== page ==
Christmas shopping, philosophically speaking
Updated: November 15, 2012 7:42AM
Now that that pesky presidential election is over, it’s time to concentrate on what’s really important.
But before you can shop, you have to decide what to get friends and family, collectively known as loved ones.
There are two philosophies of gift-giving:
1. Ask your loved ones to provide you with a verbal or written list of what they want. You then buy from the list.
2. Don’t ask. From your knowledge of your loved ones’ likes and dislikes, you deduce what they might appreciate as a gift and buy that.
The list approach works particularly well with children. In fact, making a list for Santa is a Christmas custom. Kids are fussy and herd-like and want exactly what the other kids want. To attempt to use your own moldy adult mind to figure out for yourself what kids want – or worse yet, to impose on a kid what you think he or she ought to want – that way lies madness.
It’s a little more complicated with adults.
On the one hand, it is nice to give a gift you are sure the recipient would like because he or she said so.
On the second hand, exchanging lists has the aroma of a business transaction.
On the third hand, just buying a gift you think he or she might like is fraught with peril.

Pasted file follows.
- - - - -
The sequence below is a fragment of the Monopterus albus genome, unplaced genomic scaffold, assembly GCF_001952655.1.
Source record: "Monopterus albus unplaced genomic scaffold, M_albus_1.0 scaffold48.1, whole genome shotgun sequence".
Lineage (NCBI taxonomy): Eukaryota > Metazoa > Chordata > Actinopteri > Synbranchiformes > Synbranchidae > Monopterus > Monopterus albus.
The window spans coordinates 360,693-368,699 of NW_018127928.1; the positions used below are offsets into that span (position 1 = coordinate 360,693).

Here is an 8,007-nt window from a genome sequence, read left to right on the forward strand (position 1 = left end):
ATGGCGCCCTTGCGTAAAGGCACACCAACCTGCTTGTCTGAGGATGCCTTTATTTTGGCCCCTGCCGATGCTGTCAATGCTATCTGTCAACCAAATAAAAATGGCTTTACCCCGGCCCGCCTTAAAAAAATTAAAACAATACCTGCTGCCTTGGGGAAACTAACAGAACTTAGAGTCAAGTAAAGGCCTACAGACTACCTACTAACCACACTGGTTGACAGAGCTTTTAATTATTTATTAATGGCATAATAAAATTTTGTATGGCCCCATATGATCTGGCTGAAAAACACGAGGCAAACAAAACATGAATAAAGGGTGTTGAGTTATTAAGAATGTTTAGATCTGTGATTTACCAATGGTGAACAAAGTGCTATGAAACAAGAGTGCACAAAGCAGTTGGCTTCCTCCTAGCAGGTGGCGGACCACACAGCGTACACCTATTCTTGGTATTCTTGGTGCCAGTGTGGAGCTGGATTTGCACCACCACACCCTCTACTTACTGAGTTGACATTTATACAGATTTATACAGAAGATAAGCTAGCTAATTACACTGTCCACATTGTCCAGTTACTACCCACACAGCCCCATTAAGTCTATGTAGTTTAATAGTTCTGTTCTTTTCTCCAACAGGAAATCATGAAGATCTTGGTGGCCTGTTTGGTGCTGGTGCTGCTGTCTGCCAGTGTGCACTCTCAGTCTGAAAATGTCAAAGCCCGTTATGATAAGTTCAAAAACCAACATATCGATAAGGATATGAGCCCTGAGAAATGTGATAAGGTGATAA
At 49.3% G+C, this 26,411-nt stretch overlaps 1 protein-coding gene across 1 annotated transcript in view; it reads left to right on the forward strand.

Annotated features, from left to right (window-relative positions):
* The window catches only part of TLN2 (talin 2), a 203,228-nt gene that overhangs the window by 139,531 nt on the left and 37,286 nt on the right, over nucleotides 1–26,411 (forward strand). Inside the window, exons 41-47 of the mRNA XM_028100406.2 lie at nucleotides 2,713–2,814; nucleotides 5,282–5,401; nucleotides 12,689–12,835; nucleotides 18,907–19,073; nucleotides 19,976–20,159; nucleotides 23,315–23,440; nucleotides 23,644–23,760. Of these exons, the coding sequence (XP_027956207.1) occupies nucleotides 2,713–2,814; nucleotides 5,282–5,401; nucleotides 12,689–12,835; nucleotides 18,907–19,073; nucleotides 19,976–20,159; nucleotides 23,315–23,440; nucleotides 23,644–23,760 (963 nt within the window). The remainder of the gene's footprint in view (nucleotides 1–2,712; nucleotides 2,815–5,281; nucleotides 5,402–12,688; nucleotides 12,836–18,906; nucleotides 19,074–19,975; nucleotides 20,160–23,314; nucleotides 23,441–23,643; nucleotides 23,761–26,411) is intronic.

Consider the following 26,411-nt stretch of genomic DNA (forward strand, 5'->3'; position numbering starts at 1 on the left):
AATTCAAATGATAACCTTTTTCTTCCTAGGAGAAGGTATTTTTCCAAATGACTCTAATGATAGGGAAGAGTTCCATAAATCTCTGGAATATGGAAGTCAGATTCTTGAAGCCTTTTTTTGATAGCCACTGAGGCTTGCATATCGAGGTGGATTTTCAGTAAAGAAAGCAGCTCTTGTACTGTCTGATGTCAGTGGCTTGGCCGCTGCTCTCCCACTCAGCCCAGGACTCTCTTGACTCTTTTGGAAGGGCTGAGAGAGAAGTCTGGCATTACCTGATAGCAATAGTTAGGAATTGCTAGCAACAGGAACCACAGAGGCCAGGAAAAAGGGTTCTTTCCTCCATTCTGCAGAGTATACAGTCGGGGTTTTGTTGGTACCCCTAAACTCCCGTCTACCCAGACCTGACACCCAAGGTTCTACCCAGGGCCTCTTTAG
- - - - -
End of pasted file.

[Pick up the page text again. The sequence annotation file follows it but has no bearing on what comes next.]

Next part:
You may not know your loved one as well as you think you do. He or she might hate the gift.
Or, you may very well know your loved one as well as you think you do. You might get a gift he or she already has.
It’s a puzzle, all right.
Luckily, gifts bought in accordance with either gift-giving philosophy may be returned, with the proper receipt and subject to the store’s return policy, and maybe a restocking fee, and perhaps shipping and handling.
You could always avoid this philosophical dilemma by not giving gifts. It worked for Scrooge, for a while.
Or, maybe you are among the millions of people who are out of work and thus fortunate in being able to avoid the entire problem because you can’t afford to buy Christmas presents for your loved ones.
Some people have all the luck.
Everyone else will just have to do what they can when selecting and buying Christmas presents for loved ones.
And hope for the best.